Top positive review
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In the tradition of some of the best fiction
on May 24, 2001
Since my earliest memories (app. ages 3 and 4) I have loved and treasured this book. Even before I could read, the animal characters within were well-beloved friends of mine, simply through the pictures. I was thrilled when my parents would read it to me, and when I learned to read myself I was proud to be able to get through it on my own. It was only much later, when I actually knew who Huxley was and realized he was the author of one of my favorite early childhood books, that I learned to love it for its historic context as well.
This book comes from an interesting background. Others have already commented on the time period Huxley wrote it in--during the second World War. It is his only children's book and he wrote it not for publication but for Olivia, the young daughter of his nextdoor neighbors (human characters who are actually referred to by name in the course of the book, further personalizing this effort of Huxley's.) There were only two copies, Huxley's and the one belonging to these neighbors. The first was destroyed in a fire that broke out in the Huxley home. The second was published following his death.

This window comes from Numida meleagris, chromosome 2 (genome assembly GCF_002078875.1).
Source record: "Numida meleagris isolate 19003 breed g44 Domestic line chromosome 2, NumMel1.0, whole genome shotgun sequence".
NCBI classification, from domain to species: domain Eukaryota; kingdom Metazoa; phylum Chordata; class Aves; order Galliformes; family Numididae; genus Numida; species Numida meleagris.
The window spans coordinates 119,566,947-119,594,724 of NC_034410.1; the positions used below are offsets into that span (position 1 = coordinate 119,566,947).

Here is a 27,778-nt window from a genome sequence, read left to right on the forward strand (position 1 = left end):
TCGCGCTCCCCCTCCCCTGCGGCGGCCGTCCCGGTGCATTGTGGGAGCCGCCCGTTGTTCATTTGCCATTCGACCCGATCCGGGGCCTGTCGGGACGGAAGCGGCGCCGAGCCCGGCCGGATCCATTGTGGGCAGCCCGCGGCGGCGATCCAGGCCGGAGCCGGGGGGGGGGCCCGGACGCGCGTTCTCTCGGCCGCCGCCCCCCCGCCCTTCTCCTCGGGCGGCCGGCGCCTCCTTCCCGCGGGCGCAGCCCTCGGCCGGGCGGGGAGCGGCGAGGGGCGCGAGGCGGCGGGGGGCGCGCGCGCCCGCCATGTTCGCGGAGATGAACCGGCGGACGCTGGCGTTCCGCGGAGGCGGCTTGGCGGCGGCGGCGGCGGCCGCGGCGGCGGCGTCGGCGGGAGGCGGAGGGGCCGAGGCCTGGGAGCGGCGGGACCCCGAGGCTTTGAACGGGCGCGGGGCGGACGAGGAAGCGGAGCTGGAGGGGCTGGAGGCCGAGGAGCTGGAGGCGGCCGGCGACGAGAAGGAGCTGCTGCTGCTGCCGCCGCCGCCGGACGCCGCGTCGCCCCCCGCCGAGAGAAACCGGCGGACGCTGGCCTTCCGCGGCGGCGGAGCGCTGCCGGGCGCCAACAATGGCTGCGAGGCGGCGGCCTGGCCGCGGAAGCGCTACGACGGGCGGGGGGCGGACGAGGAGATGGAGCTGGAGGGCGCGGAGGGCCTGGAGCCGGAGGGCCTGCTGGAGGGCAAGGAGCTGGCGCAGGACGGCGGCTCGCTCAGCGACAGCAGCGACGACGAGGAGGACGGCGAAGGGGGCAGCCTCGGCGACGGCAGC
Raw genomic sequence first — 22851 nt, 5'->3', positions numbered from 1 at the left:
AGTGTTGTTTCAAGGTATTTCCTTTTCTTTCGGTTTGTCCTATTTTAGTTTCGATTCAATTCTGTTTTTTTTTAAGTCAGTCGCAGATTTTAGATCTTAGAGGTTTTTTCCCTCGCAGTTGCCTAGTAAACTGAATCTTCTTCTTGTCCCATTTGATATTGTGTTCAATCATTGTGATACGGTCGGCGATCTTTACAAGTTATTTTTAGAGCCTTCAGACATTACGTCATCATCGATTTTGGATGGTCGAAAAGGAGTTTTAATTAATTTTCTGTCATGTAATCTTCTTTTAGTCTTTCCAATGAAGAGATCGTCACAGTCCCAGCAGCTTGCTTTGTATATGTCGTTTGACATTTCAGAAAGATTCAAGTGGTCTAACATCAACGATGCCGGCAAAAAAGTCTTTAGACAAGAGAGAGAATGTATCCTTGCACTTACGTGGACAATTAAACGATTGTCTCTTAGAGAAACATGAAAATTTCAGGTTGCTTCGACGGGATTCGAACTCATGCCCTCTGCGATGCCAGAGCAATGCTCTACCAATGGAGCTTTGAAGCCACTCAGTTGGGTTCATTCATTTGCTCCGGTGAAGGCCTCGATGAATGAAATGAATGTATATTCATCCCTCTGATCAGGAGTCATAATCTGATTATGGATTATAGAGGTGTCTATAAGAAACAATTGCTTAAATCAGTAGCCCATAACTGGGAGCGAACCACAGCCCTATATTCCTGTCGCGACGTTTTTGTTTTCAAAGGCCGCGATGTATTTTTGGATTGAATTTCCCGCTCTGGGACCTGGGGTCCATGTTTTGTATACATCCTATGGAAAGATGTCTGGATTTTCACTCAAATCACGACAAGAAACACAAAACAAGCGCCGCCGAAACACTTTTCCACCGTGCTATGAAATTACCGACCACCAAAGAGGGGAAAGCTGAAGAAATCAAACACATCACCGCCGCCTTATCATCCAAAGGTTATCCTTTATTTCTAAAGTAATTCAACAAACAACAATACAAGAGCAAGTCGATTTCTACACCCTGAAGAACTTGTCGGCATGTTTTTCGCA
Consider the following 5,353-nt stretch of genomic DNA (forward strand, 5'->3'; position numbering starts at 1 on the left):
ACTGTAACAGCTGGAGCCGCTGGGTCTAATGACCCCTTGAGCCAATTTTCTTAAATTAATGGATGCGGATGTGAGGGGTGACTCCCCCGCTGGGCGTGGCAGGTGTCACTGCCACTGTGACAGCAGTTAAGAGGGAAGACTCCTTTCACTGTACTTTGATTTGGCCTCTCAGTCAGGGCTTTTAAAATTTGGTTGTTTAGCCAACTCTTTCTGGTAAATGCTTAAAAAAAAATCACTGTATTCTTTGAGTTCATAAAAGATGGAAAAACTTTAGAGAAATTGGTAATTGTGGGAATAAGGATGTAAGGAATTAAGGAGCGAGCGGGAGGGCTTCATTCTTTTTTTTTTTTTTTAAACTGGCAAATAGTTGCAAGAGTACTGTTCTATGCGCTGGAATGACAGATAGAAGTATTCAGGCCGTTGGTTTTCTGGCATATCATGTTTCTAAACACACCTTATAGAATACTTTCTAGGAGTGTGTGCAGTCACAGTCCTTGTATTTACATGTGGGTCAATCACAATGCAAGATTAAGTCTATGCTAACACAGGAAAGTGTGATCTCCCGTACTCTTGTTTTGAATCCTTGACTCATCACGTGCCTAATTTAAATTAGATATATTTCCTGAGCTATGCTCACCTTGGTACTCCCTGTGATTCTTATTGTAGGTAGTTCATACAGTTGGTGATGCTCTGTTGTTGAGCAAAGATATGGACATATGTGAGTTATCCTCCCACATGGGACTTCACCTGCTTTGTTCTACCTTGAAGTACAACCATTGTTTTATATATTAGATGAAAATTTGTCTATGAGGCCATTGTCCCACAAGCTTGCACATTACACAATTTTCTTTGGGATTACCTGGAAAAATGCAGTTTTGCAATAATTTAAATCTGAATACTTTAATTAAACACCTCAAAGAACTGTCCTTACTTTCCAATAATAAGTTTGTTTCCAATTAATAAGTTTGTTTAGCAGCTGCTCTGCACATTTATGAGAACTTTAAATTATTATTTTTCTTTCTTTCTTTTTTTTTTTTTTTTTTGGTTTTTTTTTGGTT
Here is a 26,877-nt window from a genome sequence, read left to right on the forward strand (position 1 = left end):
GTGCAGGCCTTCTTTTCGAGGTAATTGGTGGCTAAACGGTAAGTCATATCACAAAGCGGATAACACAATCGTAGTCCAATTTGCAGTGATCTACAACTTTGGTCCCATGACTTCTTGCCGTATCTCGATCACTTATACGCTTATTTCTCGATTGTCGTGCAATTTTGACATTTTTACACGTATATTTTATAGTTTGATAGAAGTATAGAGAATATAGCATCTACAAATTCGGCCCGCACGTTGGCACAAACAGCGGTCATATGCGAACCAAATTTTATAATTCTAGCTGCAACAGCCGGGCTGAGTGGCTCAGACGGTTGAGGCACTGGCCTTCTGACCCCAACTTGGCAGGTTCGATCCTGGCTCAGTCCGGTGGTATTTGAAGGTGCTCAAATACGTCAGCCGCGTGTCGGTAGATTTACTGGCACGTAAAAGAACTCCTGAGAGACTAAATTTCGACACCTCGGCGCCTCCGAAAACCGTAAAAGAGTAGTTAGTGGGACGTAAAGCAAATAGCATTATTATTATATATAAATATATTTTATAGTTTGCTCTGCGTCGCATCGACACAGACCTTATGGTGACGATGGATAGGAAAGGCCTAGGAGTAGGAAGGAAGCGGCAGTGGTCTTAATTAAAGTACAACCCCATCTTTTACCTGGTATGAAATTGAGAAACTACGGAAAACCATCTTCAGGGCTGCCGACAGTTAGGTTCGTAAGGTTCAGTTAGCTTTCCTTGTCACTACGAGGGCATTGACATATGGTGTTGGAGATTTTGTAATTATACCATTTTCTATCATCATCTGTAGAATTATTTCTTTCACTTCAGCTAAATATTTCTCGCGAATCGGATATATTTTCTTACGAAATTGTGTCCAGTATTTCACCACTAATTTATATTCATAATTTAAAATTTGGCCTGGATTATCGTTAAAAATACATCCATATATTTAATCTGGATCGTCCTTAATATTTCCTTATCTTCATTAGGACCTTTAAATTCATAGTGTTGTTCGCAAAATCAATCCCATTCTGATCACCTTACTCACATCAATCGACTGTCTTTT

While I recognize the problem a previous reader had with this book, I must respectfully disagree. That "The Crows of Pearblossom" has a certain morbidity is in fact partly the point. Looking back on most successful children's stories, we see that they often have elements of the violent or morbid, since the first time the Big Bad Wolf ate Little Red Riding Hood and beyond. That children be acquainted by these means with some of the more unpleasant aspects of life is important. If they don't encounter them through a relatively harmless and provocative medium like a bed-time story, they can only become acquainted with them through other means, frequently personal experience, which can be infinitely more detrimental to the child than a story like Huxley's "Crows." Children need to be prepared to deal with life, and a story like this can provide a means for doing so.
All of this aside, "The Crows" also presents interesting and likeable animal characters, with the exception of the snake, (though as a child I actually rather got a kick out of him and the little song he sings) and is not without its humorous points. The idea of an owl shaving, for example, still makes me chuckle. The story itself teaches an important lesson about how not to accept an unacceptable situation, and how to use personal ingenuity and intelligence against brute strength, in an easily understood format. It also embraces a certain lighter-hearted, more fanciful spirit than readers of "Brave New World" may have known Huxley could posess.